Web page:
Moving Molecules - The Kinetic Molecular Theory of Heat


The purpose of this lab is for students to determine the relationship between temperature and speed of molecules in a liquid.

Key Science Topics

  • Kinetic Molecular Theory of Heat
  • Temperature scale conversion
  • Heat vs. temperature

Grade Level

  • Physical Science, Grades 6-9

Student Prior Knowledge

  • Students should be able to define the Kinetic Molecular Theory of Heat.
  • Students should know how to convert between Celsius, Fahrenheit, and Kelvin.
  • Students should know the difference between heat and temperature.


Each lab group should have the following:

  • Three beakers labeled A, B, and C
  • One color of food coloring
  • Colored pencil or crayon that matches the color of the food coloring
  • Hot water
  • Iced water, be sure not to get any ice in beakers.
  • Room temperature water
  • Timer



Heat & Temperature

Heat and temperature are related, but they’re not the same. Heat is another name for thermal energy, the energy contained in the vibrations of atoms and molecules.  The amount of heat in a substance is the total vibrational energy of all the atoms and molecules that make up the substance.  Even substances we think of as freezing cold, like ice, have a lot of heat.

Put a pot of water on the stove, turn on the burner, and watch it. You’re adding heat, so the total vibrational energy of the water rises.

So what is temperature?

Temperature is not energy, but rather the average heat in a substance, or the amount of heat per molecule.

Fill a tub with water, and scoop some out with a cup. Both the tub and the cup now contain water at the same temperature. But because the tub contains much more water, it also contains much more heat!

Why does temperature matter?

Temperature tells us how heat flows. If we take two objects of any size with different temperatures and put them in contact with each other, heat will flow from the one with higher temperature to the one with lower temperature. The amount of heat does not change, but its distribution does, as energy is transferred from the warmer object to the colder one.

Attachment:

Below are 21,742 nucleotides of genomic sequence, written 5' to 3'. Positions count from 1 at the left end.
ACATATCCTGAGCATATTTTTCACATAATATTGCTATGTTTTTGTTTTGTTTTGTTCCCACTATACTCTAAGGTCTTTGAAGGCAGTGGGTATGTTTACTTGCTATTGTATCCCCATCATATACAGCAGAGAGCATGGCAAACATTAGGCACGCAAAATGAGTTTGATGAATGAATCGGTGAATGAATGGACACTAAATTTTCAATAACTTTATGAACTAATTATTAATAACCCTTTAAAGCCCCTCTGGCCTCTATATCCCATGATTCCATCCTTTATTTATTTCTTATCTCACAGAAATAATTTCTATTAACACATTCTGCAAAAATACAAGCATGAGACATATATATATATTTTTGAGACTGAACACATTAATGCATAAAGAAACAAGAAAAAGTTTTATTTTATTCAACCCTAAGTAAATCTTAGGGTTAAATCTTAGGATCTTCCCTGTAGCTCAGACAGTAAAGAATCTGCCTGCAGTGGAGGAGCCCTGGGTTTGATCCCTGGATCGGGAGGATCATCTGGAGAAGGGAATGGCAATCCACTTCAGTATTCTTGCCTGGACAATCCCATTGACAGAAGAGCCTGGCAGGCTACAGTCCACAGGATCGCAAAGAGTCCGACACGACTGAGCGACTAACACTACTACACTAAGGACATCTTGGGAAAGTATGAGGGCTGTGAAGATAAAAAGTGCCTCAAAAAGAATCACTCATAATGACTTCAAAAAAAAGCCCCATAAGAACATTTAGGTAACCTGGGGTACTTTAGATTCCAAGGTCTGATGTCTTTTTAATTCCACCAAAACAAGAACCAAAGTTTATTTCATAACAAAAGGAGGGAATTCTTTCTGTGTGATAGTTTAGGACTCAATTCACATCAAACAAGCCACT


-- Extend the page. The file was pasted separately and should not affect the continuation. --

To cool a warm glass of water, add ice. The glass of warm water starts with a good bit of heat. Ice also has heat, although not as much as liquid water, so adding ice actually makes the amount of heat in the glass rise. Once the ice is added, the amount of heat in the glass is fixed. At that point, the difference in temperature between the warm water and the cold ice requires heat to flow from the water into the ice. Removing heat from the water makes its temperature fall, while putting heat into the ice makes its temperature rise. This flow of heat continues until the ice melts and mixes with the water. The result is a glass of water that is both colder and fuller than it was before we added the ice.

 Photo Credit: D. French

Although water molecules are too small to see, we can detect and measure their movement. In this lab, food coloring will be used a “molecular movement detector.” Students will place a drop of food coloring in three beakers of water at different temperatures. Students will observe the motion of the food coloring and infer the motion of the molecules.

Caution: Students will want to look at the ribbons of food coloring. Emphasize that they are looking for the clear water to turn a slight tinge of color. The photo shows the ribbons of food coloring as well as the tinge of color students are looking for.  Students should stop the timer when they see an area that looks like the circled region.  Student sketches should illustrate the ribbons of food coloring, plus the area that turns color first.


Heat is the energy an object has because of the movement of its atoms and molecules which are continuously jiggling and moving around, hitting each other and other objects. When we add energy to an object, its atoms and molecules move faster increasing its energy of motion or heat. Even objects which are very cold have some heat energy because their atoms are still moving.


To begin the lab, I have students record the temperature of the room temperature water and begin recording data for that beaker. As students are recording data, I circulate throughout the room and pour cold water into each groups’ beaker. As I am doing this, I am heating up water in the lab microwave. The water temperature should be hotter than room temperature, but not hot enough to cause injury. I have also done this lab while teaching in a math classroom and have had a coffeemaker on hand to heat the water. If you do not have enough glass beakers for every group, make sure the hot water beaker is glass, and the rest can be made of plastic.

Common Core Standards

Insert applicable common core standards here.

Next Generation Science Standards

Insert applicable NGSS here.

Published: 06 August, 2013

Fun Fact

The Sun generates light and heat through nuclear fusion in its core, but a photon of light created there takes tens of thousands of years to escape from the Sun. It then only takes 8 minutes to reach the Earth.